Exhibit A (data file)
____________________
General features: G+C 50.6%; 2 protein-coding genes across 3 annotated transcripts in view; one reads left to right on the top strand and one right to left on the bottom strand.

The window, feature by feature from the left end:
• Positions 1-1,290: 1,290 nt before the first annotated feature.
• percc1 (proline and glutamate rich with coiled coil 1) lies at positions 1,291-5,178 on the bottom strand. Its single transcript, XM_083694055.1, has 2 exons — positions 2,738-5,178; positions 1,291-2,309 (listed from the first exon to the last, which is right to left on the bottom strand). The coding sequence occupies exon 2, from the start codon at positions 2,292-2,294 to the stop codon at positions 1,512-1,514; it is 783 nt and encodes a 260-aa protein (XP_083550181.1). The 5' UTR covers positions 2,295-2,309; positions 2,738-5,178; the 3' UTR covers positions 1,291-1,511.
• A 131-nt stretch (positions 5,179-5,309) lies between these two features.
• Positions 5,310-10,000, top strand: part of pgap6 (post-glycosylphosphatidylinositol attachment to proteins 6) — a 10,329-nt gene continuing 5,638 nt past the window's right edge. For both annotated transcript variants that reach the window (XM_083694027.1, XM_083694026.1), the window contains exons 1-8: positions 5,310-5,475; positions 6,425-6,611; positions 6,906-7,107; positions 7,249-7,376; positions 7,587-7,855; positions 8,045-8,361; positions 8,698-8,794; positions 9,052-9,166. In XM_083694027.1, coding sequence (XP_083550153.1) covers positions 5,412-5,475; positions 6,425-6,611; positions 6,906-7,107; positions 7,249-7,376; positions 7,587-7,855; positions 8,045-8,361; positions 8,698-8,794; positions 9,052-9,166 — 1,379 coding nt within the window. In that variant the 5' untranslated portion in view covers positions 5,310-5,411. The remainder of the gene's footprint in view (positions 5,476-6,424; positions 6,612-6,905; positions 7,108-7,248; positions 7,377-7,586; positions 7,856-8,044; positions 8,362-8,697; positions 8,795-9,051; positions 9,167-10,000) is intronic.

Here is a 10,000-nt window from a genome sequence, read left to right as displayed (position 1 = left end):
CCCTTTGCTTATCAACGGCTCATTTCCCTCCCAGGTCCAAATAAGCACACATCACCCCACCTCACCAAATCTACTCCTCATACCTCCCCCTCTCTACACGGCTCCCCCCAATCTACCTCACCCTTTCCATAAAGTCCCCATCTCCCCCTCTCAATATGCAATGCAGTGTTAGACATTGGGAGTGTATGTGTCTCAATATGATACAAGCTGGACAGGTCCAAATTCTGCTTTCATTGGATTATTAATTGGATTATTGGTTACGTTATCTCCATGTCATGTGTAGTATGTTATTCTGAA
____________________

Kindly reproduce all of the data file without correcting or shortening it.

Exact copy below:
General features: G+C 50.6%; 2 protein-coding genes across 3 annotated transcripts in view; one reads left to right on the top strand and one right to left on the bottom strand.

The window, feature by feature from the left end:
• Positions 1-1,290: 1,290 nt before the first annotated feature.
• percc1 (proline and glutamate rich with coiled coil 1) lies at positions 1,291-5,178 on the bottom strand. Its single transcript, XM_083694055.1, has 2 exons — positions 2,738-5,178; positions 1,291-2,309 (listed from the first exon to the last, which is right to left on the bottom strand). The coding sequence occupies exon 2, from the start codon at positions 2,292-2,294 to the stop codon at positions 1,512-1,514; it is 783 nt and encodes a 260-aa protein (XP_083550181.1). The 5' UTR covers positions 2,295-2,309; positions 2,738-5,178; the 3' UTR covers positions 1,291-1,511.
• A 131-nt stretch (positions 5,179-5,309) lies between these two features.
• Positions 5,310-10,000, top strand: part of pgap6 (post-glycosylphosphatidylinositol attachment to proteins 6) — a 10,329-nt gene continuing 5,638 nt past the window's right edge. For both annotated transcript variants that reach the window (XM_083694027.1, XM_083694026.1), the window contains exons 1-8: positions 5,310-5,475; positions 6,425-6,611; positions 6,906-7,107; positions 7,249-7,376; positions 7,587-7,855; positions 8,045-8,361; positions 8,698-8,794; positions 9,052-9,166. In XM_083694027.1, coding sequence (XP_083550153.1) covers positions 5,412-5,475; positions 6,425-6,611; positions 6,906-7,107; positions 7,249-7,376; positions 7,587-7,855; positions 8,045-8,361; positions 8,698-8,794; positions 9,052-9,166 — 1,379 coding nt within the window. In that variant the 5' untranslated portion in view covers positions 5,310-5,411. The remainder of the gene's footprint in view (positions 5,476-6,424; positions 6,612-6,905; positions 7,108-7,248; positions 7,377-7,586; positions 7,856-8,044; positions 8,362-8,697; positions 8,795-9,051; positions 9,167-10,000) is intronic.

Here is a 10,000-nt window from a genome sequence, read left to right as displayed (position 1 = left end):
CCCTTTGCTTATCAACGGCTCATTTCCCTCCCAGGTCCAAATAAGCACACATCACCCCACCTCACCAAATCTACTCCTCATACCTCCCCCTCTCTACACGGCTCCCCCCAATCTACCTCACCCTTTCCATAAAGTCCCCATCTCCCCCTCTCAATATGCAATGCAGTGTTAGACATTGGGAGTGTATGTGTCTCAATATGATACAAGCTGGACAGGTCCAAATTCTGCTTTCATTGGATTATTAATTGGATTATTGGTTACGTTATCTCCATGTCATGTGTAGTATGTTATTCTGAA